Digital technologies in museums: Critical issues and opportunities for equal access to cultural heritage

Open Access
Conference Proceedings
Authors: Alessia BrischettoEster IaconoClaudia Becchimanzi

Abstract: The museum experience is characterized by interaction with many different artifacts, including tablets and smartphones, which support the visit by providing access to purpose-built audio guides, site-specific apps designed for the particular museum to visit, etc. They may integrate Augmented Reality (AR) or Virtual Reality (VR) to enrich the visit or otherwise provide for different levels of interaction with the aim of engaging (engagement) people. In terms of inclusivity, major operating systems include built-in Assistive Technologies by default, which are becoming increasingly advanced. In fact, Assistive Technologies now feature most smartphones and have also become pervasive due to the optimization of Vocal User Interfaces and Artificial Intelligence. In particular, in terms of pervasiveness, features such as IOS's "Accessibility settings" (Android also offers similar functionality) in recent years enhanced the modality of access and enjoyment of technology and actually enable millions of people to communicate and practice their right to autonomy as never before (these kinds of features required the installation of accessory plug-ins or the purchase of external peripherals until a few years ago). Audio-guides, although a popular tool, still make knowledge inaccessible to the deaf public. In fact, audio-guides, unlike video-guides, allow visitors only access to audio and exclude other forms of communication support such as text, graphics, route maps, and/or video. To overcome this issue and guarantee access to the widest possible number of people, many museums are adopting customized solutions for the specific category of disability. For example, they use LIS audio guide and video guide on their own tablet devices or provide for their integration within museum apps. This research aims to contribute to inclusive access to culture for all people in museums. This goal is being achieved through the analysis of critical issues and the identification of implementation opportunities for the artifacts with which visitors interact and through which the very experience of visiting is shaped.This paper presents a state-of-the-art study of the main artifacts that are part of the museum visit, with a focus on accessibility. The study includes museum Apps at international level, web accessibility plugins, and the different standard accessibility features offered by the main operating systems (iOS and Android). The results of the research show a lack of tools that provide museum accessibility in terms of full inclusion, i.e., taking into account several disabilities at the same time, including long-term physical, mental, cognitive or sensory impairments, which are often unseen. In fact, apps and artifacts for museum tours have a tendency to divide functions according to disability category (focusing, for example, only on the deaf or only on the blind), thus accentuating the stigmatizing and divisive effect. Moreover, the research highlights that only a few virtuous examples, among those selected, succeed in offering a museum experience according to an inclusive approach, despite the integration of technologies and the support of applications and websites.Lastly, the purpose of this paper is to stimulate a reflection on the topic of accessibility in terms of both technology and design, in order to go beyond mere conformity to standards rather to integrate it with the many qualitative and quantitative tools offered by research in design, so as to disseminate devices and artifacts that make culture fully accessible in the museum setting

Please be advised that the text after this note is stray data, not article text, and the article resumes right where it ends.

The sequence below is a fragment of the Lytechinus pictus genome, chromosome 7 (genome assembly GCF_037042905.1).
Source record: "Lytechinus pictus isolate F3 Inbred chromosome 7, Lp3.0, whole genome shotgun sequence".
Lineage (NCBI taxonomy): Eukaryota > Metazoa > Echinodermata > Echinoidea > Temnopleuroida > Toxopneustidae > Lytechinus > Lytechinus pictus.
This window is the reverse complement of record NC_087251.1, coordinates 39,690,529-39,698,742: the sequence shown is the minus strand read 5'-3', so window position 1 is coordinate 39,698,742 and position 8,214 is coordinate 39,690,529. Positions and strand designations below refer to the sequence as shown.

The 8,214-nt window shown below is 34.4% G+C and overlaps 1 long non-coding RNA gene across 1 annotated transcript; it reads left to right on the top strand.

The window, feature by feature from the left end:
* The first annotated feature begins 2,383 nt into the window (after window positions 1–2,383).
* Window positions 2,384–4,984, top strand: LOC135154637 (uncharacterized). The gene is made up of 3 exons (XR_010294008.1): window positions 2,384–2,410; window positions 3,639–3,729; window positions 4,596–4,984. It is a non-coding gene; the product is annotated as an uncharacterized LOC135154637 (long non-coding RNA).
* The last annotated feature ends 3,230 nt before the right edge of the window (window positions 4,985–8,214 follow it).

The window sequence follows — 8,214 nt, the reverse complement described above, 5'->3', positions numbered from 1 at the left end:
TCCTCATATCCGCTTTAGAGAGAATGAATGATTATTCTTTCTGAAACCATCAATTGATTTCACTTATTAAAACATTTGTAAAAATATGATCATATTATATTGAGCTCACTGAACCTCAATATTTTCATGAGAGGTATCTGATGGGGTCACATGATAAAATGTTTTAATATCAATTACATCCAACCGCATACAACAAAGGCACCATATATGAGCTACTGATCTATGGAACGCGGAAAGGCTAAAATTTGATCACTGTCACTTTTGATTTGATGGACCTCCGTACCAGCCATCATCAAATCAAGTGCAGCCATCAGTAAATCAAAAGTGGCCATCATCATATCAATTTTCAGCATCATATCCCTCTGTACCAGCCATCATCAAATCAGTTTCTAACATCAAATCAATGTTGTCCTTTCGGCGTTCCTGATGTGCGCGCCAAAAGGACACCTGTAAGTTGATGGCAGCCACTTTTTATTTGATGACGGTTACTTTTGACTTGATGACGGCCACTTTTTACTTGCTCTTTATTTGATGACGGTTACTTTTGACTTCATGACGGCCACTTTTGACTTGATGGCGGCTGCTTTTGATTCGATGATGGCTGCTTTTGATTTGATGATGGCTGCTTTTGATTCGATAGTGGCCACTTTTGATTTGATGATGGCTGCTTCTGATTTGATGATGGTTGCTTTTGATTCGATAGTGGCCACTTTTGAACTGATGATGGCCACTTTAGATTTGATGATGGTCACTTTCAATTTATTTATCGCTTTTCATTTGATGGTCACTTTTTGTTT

Keywords: Inclusive Design, Interaction Design, Accessibility, Assistive Technologies, Museums

DOI: 10.54941/ahfe1003175

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